Six-time world champion Steve Davis has announced his retirement from snooker today, in an emotional press conference at the Crucible.
Davis, aged 58, lost to Fergal O'Brien in the first round of qualifying for this year's Betfred World Championship and decided that would be his final match.
"That was my last match as a professional," Davis said on the BBC. "So I'm calling it a day.
"I phoned up Barry (Hearn, his long-time manager) and told him it was on my mind to enter the World Championship and make that the last. I said, 'Barry, I think it's time to retire from professional snooker'.
"And he said, 'Steve, you retired 10 years ago we just didn't have the heart to tell you'."
An emotional Davis took a bow in front of the Crucible crowds with the World Championship trophy on Sunday.
The death of his father Bill, who introduced his son to snooker, in late March came after Davis had reached his decision. Davis said: "It came to my mind that perhaps it was the right time to stop.
"And my father wasn't very well. So I entered, for him, this year's World Championship. He was still alive when I entered, then he passed away so I played the match against Fergal. That was the only match I ever played without him."
Davis won world titles in 1981, 1983, 1984, 1987, 1988 and 1989, but he rates his last Crucible match victory as his greatest.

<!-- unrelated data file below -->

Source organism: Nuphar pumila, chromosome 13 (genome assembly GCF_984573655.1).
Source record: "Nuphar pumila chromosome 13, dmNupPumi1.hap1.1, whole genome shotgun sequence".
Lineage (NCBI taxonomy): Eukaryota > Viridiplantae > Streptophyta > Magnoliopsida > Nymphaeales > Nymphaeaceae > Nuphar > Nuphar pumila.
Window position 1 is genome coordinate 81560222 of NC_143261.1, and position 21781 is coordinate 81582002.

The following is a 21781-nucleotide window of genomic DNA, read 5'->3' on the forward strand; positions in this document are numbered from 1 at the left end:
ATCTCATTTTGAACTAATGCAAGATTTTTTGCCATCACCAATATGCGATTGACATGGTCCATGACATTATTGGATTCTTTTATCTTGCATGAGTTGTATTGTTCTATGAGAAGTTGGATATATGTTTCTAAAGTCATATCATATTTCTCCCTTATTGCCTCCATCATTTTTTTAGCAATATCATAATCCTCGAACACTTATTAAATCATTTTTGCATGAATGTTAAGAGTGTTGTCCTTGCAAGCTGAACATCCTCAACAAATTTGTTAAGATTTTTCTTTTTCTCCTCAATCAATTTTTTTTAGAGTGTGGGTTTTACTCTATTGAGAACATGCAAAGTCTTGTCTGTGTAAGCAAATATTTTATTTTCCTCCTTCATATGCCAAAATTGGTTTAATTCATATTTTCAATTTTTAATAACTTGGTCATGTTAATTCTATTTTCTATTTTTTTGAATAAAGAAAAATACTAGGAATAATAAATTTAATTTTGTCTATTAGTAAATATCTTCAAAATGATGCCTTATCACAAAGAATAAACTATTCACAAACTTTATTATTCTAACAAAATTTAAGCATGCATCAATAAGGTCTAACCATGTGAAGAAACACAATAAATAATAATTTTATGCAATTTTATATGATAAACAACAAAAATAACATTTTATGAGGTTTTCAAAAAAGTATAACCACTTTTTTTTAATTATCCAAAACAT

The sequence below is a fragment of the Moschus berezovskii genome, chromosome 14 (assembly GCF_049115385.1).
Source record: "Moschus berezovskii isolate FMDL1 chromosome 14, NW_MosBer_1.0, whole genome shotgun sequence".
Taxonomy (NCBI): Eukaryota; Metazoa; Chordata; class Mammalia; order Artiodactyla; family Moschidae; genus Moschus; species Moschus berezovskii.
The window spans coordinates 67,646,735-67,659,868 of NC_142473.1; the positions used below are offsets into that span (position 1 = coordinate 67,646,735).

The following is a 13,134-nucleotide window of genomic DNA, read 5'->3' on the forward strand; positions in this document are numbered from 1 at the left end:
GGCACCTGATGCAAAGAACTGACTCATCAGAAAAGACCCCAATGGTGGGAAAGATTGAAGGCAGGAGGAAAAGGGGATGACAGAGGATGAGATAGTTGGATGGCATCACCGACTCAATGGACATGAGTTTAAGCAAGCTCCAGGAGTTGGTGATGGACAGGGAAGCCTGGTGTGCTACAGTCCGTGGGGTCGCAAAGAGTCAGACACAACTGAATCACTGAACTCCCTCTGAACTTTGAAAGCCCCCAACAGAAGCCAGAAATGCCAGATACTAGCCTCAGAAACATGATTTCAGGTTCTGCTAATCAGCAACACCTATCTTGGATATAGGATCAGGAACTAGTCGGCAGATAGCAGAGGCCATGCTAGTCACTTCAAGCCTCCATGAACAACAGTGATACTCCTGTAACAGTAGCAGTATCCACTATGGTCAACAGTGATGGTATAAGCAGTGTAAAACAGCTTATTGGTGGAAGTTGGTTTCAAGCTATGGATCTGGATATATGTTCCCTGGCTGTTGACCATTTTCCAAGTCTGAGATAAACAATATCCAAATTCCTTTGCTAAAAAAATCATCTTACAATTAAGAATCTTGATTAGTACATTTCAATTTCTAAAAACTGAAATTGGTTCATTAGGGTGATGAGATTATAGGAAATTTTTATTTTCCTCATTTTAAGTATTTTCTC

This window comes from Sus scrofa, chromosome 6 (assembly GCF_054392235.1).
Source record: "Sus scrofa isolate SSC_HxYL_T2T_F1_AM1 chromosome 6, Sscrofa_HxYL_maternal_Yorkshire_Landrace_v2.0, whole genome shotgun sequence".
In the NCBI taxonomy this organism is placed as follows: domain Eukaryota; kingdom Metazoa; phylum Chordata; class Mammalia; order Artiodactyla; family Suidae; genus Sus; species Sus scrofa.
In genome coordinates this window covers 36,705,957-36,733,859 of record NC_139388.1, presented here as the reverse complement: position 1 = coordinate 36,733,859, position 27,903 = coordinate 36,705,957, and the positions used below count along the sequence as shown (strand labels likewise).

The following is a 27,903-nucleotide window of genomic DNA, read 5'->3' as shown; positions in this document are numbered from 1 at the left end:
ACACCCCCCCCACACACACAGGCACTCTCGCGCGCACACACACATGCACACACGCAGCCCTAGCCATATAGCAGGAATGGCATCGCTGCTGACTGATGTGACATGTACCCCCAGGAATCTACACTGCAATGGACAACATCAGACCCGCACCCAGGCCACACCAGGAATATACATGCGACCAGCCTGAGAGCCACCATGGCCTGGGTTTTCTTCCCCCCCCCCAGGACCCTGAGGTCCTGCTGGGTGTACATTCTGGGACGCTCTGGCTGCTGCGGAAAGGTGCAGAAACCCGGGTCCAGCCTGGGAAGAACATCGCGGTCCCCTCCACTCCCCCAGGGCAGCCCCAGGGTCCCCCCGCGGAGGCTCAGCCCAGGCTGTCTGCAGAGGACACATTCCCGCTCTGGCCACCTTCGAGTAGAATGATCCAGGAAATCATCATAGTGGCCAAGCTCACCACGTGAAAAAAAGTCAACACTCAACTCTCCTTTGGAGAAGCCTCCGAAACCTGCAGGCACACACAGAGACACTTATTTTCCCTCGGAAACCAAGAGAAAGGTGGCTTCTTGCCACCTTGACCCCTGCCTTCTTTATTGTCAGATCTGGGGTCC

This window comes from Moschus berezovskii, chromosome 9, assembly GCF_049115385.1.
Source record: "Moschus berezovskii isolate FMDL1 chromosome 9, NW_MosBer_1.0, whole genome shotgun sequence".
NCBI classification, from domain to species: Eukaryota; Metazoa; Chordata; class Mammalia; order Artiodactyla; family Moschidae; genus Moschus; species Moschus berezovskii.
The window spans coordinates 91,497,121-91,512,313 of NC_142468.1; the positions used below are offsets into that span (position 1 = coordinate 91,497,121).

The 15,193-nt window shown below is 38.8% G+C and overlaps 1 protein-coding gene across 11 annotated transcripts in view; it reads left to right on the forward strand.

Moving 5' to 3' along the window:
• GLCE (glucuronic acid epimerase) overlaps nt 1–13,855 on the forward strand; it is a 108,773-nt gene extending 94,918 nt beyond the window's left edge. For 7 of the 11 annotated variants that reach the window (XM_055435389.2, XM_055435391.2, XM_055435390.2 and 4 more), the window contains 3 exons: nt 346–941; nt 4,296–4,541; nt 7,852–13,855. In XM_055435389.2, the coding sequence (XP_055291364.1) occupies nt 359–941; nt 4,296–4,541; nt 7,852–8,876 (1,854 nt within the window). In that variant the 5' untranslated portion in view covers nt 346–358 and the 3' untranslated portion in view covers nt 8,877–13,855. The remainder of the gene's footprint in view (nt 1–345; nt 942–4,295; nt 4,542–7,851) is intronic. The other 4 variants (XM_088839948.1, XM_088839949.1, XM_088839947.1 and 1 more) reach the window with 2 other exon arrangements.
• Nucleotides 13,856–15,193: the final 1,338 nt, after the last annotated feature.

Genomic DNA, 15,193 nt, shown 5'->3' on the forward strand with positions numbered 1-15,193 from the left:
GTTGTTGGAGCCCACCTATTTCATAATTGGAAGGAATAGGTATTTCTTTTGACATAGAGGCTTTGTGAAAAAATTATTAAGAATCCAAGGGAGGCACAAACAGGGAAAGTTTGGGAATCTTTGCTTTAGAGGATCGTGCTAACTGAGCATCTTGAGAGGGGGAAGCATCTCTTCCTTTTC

He said: "My memory's not that great so the one five years ago beating John Higgins was the most amazing match I've ever played. When you're not supposed to win, then you do... I walked up from here (the Crucible) to the Winter Gardens to be interviewed and that was one amazing moment."
Despite his many trophies, Davis will be remembered by many as the man beaten by Dennis Taylor in the 1985 Crucible final, when his missed black at the end of the deciding frame was watched by a record TV audience of 18.5million viewers.
Taylor potted the black to win snooker's most famous match. Davis has previously spoken of that as being a highlight of his career, although at the time he was left mortified. He ends his career with 28 ranking titles, including six UK Championships to sit alongside his triumphs in Sheffield.
Davis also won the Masters three times, dominating the sport during an era when there was competition from the likes of Alex Higgins and Jimmy White. Davis told a press conference: "I think the best moment of my career was missing the black against Dennis Taylor.
"At one stage I was the strongest player in the game so I was expected to win, so those moments when everybody is excited are when you don't. With Dennis, that was the best and worst moment of my career because I think it just showed how greatly snooker had been appreciated by the public."
Davis began his career in the late 1970s, having been armed by his father with the book How I Play Snooker, written by his namesake Joe Davis. Based in Romford, he practised at the Lucania Club, where Hearn was involved, and the pair struck up a friendship in 1976 that has lasted the test of time. Hearn assumed the role of manager to Davis, and they became a great team. Hearn is now chairman of World Snooker, with Davis on the board.
"I do think I should have retired earlier, in a way. But if I had retired as quickly as Stephen (Hendry) I wouldn't have had one of my best moments, which was beating John Higgins when I wasn't supposed to," Davis added.
"The last couple of years have been tough because you don't get much success and I was definitely doing it for my father then."